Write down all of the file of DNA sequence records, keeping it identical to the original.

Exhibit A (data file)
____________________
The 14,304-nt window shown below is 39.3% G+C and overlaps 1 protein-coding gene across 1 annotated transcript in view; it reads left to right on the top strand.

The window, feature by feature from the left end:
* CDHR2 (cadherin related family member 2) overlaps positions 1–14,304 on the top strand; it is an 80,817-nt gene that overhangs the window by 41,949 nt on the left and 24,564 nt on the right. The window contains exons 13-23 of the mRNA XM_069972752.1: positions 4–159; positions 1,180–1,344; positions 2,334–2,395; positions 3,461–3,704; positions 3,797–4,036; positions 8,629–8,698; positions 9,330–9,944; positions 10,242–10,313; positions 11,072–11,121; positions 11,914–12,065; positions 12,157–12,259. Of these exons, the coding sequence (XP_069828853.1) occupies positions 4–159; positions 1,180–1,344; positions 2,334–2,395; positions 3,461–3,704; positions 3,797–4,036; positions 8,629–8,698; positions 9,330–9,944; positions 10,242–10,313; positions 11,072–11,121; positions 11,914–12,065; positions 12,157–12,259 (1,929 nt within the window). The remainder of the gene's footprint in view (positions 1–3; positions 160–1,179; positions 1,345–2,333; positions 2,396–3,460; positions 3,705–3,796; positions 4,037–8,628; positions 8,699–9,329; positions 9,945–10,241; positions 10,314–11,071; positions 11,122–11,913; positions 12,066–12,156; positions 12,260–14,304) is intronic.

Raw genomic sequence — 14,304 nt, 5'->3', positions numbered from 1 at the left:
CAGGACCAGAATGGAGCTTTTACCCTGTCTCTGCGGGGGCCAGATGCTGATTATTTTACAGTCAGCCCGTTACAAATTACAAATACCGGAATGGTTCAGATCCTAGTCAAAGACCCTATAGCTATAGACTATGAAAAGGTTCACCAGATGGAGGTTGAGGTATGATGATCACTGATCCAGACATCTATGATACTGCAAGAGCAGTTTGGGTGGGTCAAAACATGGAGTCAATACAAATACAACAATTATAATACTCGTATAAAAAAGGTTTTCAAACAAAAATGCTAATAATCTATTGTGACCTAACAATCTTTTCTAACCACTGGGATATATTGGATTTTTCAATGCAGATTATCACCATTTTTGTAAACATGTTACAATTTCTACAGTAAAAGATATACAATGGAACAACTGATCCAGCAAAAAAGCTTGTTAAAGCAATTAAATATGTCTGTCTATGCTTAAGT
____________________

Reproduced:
The 14,304-nt window shown below is 39.3% G+C and overlaps 1 protein-coding gene across 1 annotated transcript in view; it reads left to right on the top strand.

The window, feature by feature from the left end:
* CDHR2 (cadherin related family member 2) overlaps positions 1–14,304 on the top strand; it is an 80,817-nt gene that overhangs the window by 41,949 nt on the left and 24,564 nt on the right. The window contains exons 13-23 of the mRNA XM_069972752.1: positions 4–159; positions 1,180–1,344; positions 2,334–2,395; positions 3,461–3,704; positions 3,797–4,036; positions 8,629–8,698; positions 9,330–9,944; positions 10,242–10,313; positions 11,072–11,121; positions 11,914–12,065; positions 12,157–12,259. Of these exons, the coding sequence (XP_069828853.1) occupies positions 4–159; positions 1,180–1,344; positions 2,334–2,395; positions 3,461–3,704; positions 3,797–4,036; positions 8,629–8,698; positions 9,330–9,944; positions 10,242–10,313; positions 11,072–11,121; positions 11,914–12,065; positions 12,157–12,259 (1,929 nt within the window). The remainder of the gene's footprint in view (positions 1–3; positions 160–1,179; positions 1,345–2,333; positions 2,396–3,460; positions 3,705–3,796; positions 4,037–8,628; positions 8,699–9,329; positions 9,945–10,241; positions 10,314–11,071; positions 11,122–11,913; positions 12,066–12,156; positions 12,260–14,304) is intronic.

Raw genomic sequence — 14,304 nt, 5'->3', positions numbered from 1 at the left:
CAGGACCAGAATGGAGCTTTTACCCTGTCTCTGCGGGGGCCAGATGCTGATTATTTTACAGTCAGCCCGTTACAAATTACAAATACCGGAATGGTTCAGATCCTAGTCAAAGACCCTATAGCTATAGACTATGAAAAGGTTCACCAGATGGAGGTTGAGGTATGATGATCACTGATCCAGACATCTATGATACTGCAAGAGCAGTTTGGGTGGGTCAAAACATGGAGTCAATACAAATACAACAATTATAATACTCGTATAAAAAAGGTTTTCAAACAAAAATGCTAATAATCTATTGTGACCTAACAATCTTTTCTAACCACTGGGATATATTGGATTTTTCAATGCAGATTATCACCATTTTTGTAAACATGTTACAATTTCTACAGTAAAAGATATACAATGGAACAACTGATCCAGCAAAAAAGCTTGTTAAAGCAATTAAATATGTCTGTCTATGCTTAAGT